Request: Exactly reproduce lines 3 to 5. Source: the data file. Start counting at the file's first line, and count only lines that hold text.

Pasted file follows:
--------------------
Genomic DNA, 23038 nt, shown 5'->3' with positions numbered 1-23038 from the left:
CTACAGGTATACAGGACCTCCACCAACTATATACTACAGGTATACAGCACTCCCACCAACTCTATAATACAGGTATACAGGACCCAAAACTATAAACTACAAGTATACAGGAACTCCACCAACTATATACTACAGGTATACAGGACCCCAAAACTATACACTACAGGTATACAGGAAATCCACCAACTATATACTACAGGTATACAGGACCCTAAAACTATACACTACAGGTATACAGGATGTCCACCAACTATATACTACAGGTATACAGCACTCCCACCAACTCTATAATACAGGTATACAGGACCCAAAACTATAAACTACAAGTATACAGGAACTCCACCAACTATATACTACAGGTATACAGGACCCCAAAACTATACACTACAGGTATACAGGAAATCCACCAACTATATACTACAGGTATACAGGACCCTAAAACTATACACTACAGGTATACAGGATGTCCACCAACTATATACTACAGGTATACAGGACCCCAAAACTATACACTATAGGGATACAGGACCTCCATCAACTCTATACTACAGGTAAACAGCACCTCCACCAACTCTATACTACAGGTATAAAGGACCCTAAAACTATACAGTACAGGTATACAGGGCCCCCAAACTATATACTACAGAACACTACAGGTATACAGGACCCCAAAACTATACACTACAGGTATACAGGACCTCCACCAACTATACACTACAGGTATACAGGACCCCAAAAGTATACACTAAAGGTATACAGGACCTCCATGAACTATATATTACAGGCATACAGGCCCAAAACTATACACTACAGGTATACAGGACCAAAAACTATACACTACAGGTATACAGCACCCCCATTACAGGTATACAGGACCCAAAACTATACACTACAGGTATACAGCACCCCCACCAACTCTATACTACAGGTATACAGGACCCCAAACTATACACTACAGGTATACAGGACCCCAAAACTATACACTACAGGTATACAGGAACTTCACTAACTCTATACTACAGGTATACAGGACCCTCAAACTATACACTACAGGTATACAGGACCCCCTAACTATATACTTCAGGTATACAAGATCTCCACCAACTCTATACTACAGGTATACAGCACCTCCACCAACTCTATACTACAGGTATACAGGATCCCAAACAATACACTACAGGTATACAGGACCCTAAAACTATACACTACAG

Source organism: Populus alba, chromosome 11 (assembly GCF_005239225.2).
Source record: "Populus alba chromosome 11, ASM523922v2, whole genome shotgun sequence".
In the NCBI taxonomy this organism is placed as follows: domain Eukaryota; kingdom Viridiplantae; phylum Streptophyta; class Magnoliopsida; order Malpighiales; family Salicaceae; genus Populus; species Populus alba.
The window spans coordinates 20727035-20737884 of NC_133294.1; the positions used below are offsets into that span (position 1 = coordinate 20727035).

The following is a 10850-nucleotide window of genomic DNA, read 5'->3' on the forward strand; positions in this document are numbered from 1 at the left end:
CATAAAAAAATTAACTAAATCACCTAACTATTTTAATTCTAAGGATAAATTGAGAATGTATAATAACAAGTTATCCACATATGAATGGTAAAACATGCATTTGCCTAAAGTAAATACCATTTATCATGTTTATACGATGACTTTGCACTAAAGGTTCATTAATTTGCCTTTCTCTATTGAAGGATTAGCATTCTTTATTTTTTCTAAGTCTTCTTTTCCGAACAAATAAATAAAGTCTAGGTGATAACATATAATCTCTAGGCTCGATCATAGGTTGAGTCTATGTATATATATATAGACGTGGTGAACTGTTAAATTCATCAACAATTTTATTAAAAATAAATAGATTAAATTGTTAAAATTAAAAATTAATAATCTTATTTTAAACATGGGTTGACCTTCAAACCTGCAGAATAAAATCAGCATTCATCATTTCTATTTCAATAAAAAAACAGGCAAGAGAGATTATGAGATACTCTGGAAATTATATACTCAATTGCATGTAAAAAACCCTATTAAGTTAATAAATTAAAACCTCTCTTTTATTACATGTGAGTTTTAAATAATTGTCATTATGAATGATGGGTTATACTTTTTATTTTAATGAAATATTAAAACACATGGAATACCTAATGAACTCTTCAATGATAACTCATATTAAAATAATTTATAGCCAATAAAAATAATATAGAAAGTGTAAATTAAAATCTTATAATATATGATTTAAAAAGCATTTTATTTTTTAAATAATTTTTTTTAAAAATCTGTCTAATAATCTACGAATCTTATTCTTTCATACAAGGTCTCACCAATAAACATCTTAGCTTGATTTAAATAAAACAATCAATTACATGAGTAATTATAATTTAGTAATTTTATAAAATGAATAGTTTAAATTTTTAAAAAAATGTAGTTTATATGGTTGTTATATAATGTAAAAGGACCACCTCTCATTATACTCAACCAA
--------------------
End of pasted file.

Source organism: Populus alba, chromosome 11 (assembly GCF_005239225.2).
Source record: "Populus alba chromosome 11, ASM523922v2, whole genome shotgun sequence".
In the NCBI taxonomy this organism is placed as follows: domain Eukaryota; kingdom Viridiplantae; phylum Streptophyta; class Magnoliopsida; order Malpighiales; family Salicaceae; genus Populus; species Populus alba.